A funeral procession for Kansas City Fire Department EMT Billy Birmingham makes its way to the cemetery in Kansas City, Mo., Wednesday, April 22, 2020. Birmingham, who died after contracting COVID-19, was the first line-of-duty death among first responders in the state. (AP Photo/Charlie Riedel)
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O'FALLON, Mo. (AP) — Two rural Missouri counties are seeing huge spikes in coronavirus cases, including many connected to meatpacking and food plants.

Saline County on Wednesday reported 96 cases of COVID-19, the illness caused by the coronavirus. Moniteau County reported 55 cases, citing 29 as confirmed and 26 as “probable.” Neither county has reported a death.

Statewide, the number of confirmed cases topped 6,000 on Wednesday. Johns Hopkins University’s Center for Systems Science and Engineering, which is monitoring cases worldwide, shows 6,210 cases in Missouri, up 247 from Tuesday. The number of infections is likely higher because many people have not been tested and studies suggest people can be infected and not feel sick. The number of deaths rose by 14 to 229.

While the vast majority of Missouri’s confirmed cases have been in the largest cities and their suburbs, data provided by Saline and Moniteau counties showed they have the highest per capita rates in the state -- 419 reported cases per 100,000 residents in Saline County, and 341 reported cases per 100,000 residents in Moniteau County.

By comparison, the city of St. Louis has an infection rate of 295 per 100,000 residents, based on data provided by the state health department, St. Louis County has an infection rate of 244 per 100,000, and Kansas City has a rate of 91 per 100,000.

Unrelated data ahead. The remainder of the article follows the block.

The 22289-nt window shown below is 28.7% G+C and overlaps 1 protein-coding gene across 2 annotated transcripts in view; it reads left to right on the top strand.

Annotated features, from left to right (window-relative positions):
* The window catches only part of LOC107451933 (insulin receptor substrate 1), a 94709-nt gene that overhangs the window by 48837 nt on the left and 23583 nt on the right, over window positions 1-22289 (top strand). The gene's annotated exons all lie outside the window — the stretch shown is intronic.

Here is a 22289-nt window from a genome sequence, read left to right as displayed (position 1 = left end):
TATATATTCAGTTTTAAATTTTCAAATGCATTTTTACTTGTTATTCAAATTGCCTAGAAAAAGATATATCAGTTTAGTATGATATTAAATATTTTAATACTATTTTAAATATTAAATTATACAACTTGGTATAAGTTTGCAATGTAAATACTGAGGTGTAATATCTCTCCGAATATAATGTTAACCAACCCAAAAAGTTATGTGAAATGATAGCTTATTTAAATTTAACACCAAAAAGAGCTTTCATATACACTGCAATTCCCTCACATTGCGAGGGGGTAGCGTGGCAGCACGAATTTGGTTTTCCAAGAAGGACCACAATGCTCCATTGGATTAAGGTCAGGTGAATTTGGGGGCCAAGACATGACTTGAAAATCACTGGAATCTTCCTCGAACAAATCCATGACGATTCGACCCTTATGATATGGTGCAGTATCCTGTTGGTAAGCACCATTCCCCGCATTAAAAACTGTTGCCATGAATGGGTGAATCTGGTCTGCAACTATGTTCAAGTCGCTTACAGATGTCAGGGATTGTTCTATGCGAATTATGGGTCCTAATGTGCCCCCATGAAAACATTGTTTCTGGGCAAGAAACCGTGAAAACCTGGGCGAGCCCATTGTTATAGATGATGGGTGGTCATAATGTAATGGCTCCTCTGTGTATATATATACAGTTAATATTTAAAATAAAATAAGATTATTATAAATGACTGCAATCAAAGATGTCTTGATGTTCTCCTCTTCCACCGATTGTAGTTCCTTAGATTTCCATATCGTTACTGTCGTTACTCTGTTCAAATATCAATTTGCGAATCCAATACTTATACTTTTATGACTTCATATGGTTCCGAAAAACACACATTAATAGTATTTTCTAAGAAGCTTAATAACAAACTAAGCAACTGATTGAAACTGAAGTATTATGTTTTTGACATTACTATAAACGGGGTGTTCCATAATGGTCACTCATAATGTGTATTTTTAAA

Saline and Moniteau counties are home to food and meatpacking plants, facilities where people next to each other on production lines. Across the Midwest, several packing plants have seen similar outbreaks, prompting the temporary closure of a Tyson Foods facility in Waterloo, Iowa, a Smithfield Foods plant in Sioux Falls, South Dakota, and a JBS USA plant in Worthington, Minnesota.

“We're paying very close attention to worksite congregated facilities in rural Missouri where people by the nature of their job work very close together,” Missouri's health department Director Randall Williams said.

For most people, the new coronavirus causes mild or moderate symptoms, such as fever and cough that clear up in two to three weeks. For some, especially older adults and people with existing health problems, it can cause more severe illness, including pneumonia, and death.

Williams said rural outbreaks are concerning because patients in those areas tend to be older and have more chronic health diseases.

Burgers Smokehouse, a smoked and cured meat manufacturer in the Moniteau, Missouri, town of California, is closed. Twenty-one employees tested positive for the coronavirus, said Darrell Hendrickson, Moniteau County’s environmental specialist. He said “the majority” of COVID-19 cases in the county of 16,100 residents are connected to those workers, including relatives and friends. All but one of the 55 cases involve people age 59 or younger.

Hendrickson estimated that about 300 people work at the plant. He said Burgers did “everything we asked,” including instituting social distancing requirements “as best they can.”

“That’s the problem with facilities of this type,” Hendrickson said. "They have distanced as much as possible, but I can’t guarantee they get 6 feet between all employees.”

Cargill Inc. also operates a plant in Moniteau County, but no employees there have contracted the virus, Hendrickson said.

In Saline County, home to about 23,000 residents, both Conagra and Cargill operate facilities in the town of Marshall. Conagra spokesman Dan Hare said 42 of the 700 employees in Marshall have been diagnosed with COVID-19. Workers at the plant make frozen meals. The plant has been closed since April 17.

Hare said the plant is expected to reopen Monday. He said that when it does, Conagra will continue with measures such as social distancing, temperature screening and increased sanitizing.

Cargill spokesman Daniel Sullivan confirmed that employees at the Saline County plant have contracted the coronavirus, but declined to say how many. Sullivan said Cargill has taken extra steps to make sure meatpacking plant workers are safe, including providing masks, temperature checks and enhanced cleaning and sanitizing of equipment.

Saline County Health Department Administrator Tara Brewer believes the high per capita rate in Saline County is due partly to aggressive testing. The county offers drive-up testing 24 hours a day and about 800 people have been tested, she said.